A week ago, I said that Trump didn’t know what he wanted to do with Iran, that he had many instincts and considerations pulling him in opposing directions (including wanting to keep the Saudi leadership happy), and I predicted that he would likely substitute tough talk for real action, as he is hesitant to go to war anywhere and especially in the Middle East. I was mostly right; over the last week, the Trump Administration’s immediate tangible response has been to declare new sanctions against Iran, a relatively weak and mostly rhetorical response given that sanctions are already about as stringent as they could be. In what is either uncharacteristic level-headedness or an attempt to cover for a weak hand, President Trump commented that the US “showing a little bit of restraint” by going the economic rather than military route against Iran was a show of strength by America.
That restraint is muddled, however, by the announcement that the US will be sending hundreds of troops to Saudi Arabia to shore up the latter’s capabilities against further attacks. Sending troops for “defensive purposes” in the absence of overt military retaliation is a sort of middle ground between tough talk and deadly action. It’s also a very dangerous move.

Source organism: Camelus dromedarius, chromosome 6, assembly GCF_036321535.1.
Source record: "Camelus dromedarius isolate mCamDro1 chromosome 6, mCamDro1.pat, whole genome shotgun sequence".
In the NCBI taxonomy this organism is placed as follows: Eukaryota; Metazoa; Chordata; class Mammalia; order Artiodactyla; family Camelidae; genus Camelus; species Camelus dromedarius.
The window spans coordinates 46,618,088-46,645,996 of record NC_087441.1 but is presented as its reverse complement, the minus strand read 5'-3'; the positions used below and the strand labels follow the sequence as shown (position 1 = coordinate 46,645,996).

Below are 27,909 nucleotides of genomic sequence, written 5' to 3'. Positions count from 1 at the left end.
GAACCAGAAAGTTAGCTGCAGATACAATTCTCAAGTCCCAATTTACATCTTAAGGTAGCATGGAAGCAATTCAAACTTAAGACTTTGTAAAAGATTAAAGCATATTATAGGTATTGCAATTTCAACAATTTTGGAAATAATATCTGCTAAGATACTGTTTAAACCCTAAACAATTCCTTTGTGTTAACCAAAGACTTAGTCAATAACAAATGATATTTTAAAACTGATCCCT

First, the show of military cooperation between the US and Saudi Arabia is a boon to a Saudi regime still suffering international scorn for its brutal murder of journalist Jamal Khashoggi and the continued atrocities committed by Saudi forces in Yemen. MbS has little incentive to curtail his government’s aggressive and oppressive policies at home or abroad if he can count on such unquestioning support from America, (constant dragging by Hasan Minhaj notwithstanding).
Second, if the simmering conflict between Saudi Arabia and Iran continues to heat up, American troops will now be caught in the middle. A fight that leads to Americans dying in the crossfire would be a tragedy for this country, and would significantly step up pressure to strike directly against Iran. With the US still fighting its longest war ever in Iran’s eastern neighbor, Afghanistan, and several thousand US troops in Iraq and Syria to the West of Iran (mostly fighting ISIS), a nightmare scenario becomes a possibility: the US having to fight a contiguous, multi-country, multi-sect, multi-faceted war across a wide swath of the Middle East. This is exactly the kind of thing a war-weary population and hesitant administration want to avoid.